Next in succession we crossed two bamboo poles tied together, an old abandoned and partly destroyed pirogue, and then an iron girder about four inches wide. These were all over shallow streams, but, in view of the mud below, nonetheless challenging. The local people are nimble and surefooted, and can cross rapidly, barefoot, with a load on their heads and perhaps a baby tied on their backs.
Though a hardworking people, these friendly lake dwellers take time out for recreation also. Sometimes late into the night one can hear the sound of their tom-toms as they sing and dance. The children amuse themselves with homemade musical instruments, perhaps a miniature “guitar” made out of an oval sardine can with a carved sounding board to which are fastened five strips of metal of varying length. We also saw a flute made of bamboo, and castanets made of two tiny calabashes joined together with about five inches of string. One is held in the palm of the hand, with the string passing between the index and middle fingers. With a flick of a practiced wrist the calabashes are brought together. Inside them some grain or sand creates a pleasant rhythm.
Interest in the Kingdom Message
These folks like to talk about the Bible, and many have the Bible in their own Gun language. Youngsters attending school are also able to read and write French. Very few here maintain the ancient fetish worship of their ancestors. A number of Christendom’s religions have a foothold among the people. Nonetheless, very seldom do Jehovah’s witnesses meet a person who is too busy to listen to a Bible sermon.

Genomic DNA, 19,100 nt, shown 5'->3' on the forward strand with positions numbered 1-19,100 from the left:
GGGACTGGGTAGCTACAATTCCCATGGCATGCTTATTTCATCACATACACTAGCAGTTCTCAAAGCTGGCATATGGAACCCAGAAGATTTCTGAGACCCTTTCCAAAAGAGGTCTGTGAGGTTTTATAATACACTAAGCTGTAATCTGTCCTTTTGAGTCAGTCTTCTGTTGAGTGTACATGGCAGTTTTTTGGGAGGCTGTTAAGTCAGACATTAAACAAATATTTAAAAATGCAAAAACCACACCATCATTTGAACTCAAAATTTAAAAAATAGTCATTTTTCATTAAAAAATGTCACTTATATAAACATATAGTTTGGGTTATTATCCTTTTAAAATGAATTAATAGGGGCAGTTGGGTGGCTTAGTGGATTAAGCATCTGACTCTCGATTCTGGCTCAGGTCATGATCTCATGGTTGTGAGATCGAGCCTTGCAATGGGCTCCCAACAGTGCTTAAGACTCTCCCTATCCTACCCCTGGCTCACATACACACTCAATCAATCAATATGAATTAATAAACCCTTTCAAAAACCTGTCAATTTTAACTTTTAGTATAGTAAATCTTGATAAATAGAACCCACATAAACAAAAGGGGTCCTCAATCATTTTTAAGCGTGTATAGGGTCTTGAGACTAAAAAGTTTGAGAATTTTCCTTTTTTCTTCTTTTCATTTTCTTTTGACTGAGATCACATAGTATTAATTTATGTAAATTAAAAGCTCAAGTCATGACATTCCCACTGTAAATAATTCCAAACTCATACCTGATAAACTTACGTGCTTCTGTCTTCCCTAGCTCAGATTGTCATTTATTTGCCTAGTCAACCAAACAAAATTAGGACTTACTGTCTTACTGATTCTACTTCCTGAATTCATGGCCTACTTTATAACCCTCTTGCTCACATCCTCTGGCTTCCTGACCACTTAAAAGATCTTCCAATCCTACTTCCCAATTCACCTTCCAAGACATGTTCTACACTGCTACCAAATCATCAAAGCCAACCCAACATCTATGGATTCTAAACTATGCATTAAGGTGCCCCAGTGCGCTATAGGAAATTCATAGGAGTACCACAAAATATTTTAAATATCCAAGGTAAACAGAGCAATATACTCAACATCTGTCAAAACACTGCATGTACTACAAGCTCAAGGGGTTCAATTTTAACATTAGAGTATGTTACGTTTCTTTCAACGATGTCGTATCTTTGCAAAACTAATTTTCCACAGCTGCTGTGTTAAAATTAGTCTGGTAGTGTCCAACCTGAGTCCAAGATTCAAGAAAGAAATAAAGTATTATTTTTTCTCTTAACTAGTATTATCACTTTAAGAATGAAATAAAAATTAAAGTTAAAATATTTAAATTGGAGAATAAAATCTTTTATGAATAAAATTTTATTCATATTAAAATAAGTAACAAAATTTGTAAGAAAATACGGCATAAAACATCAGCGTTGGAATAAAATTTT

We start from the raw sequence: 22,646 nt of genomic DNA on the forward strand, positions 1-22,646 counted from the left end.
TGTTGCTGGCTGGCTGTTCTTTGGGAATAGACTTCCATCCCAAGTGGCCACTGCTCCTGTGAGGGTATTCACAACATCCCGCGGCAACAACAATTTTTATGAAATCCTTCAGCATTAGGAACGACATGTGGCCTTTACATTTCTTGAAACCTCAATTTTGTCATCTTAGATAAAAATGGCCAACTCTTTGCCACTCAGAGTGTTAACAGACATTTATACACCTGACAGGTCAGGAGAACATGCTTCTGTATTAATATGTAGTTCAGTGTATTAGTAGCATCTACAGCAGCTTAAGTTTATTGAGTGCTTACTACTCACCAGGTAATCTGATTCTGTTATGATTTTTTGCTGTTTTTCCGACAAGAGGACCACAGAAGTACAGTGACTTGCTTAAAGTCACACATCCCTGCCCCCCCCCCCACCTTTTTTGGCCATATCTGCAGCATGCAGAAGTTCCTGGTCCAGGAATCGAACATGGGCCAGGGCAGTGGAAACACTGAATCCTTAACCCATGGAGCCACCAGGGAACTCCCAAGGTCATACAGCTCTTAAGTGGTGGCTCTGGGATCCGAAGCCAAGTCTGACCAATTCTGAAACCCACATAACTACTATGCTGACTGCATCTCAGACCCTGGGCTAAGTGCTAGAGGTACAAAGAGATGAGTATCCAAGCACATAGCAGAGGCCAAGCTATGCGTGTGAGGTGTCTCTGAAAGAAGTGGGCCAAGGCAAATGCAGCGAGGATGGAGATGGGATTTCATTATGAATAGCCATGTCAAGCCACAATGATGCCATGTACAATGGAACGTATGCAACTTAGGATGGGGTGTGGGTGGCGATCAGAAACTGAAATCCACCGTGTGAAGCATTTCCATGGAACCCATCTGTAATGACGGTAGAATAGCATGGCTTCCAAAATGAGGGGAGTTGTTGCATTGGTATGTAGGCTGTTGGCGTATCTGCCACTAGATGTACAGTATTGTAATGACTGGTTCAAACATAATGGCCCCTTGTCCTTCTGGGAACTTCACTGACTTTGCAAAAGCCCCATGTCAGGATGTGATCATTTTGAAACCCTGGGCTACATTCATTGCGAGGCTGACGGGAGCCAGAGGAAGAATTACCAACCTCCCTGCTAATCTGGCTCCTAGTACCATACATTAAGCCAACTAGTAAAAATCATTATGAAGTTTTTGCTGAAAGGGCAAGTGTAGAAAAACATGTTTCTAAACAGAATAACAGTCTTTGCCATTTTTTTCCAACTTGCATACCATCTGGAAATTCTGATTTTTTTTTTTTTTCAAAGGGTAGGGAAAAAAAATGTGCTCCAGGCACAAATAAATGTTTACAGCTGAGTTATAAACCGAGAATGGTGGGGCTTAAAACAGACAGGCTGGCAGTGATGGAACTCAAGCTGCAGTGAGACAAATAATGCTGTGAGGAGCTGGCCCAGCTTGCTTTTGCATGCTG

As a result, there is quite a large congregation of Jehovah’s witnesses in this community. In the evening we took time to travel by pirogue to several other villages, where we put on showings of Bible films. The villagers turned out en masse. The circuit assembly itself was a grand success. We were particularly happy to see that seven new ones, persons who had become thoroughly acquainted with the Bible’s view of dedication, presented themselves for baptism.
When it came time to depart for another area, it was surely difficult to tear ourselves away from our many friends in Hetin. As our loaded pirogue slowly drifted out, our spiritual brothers and sisters waved and called out “O da bo” (Good-bye) and “Bo yi bo wa” (Come again). And at the earliest opportunity that is just what we shall do, Jehovah willing—come again.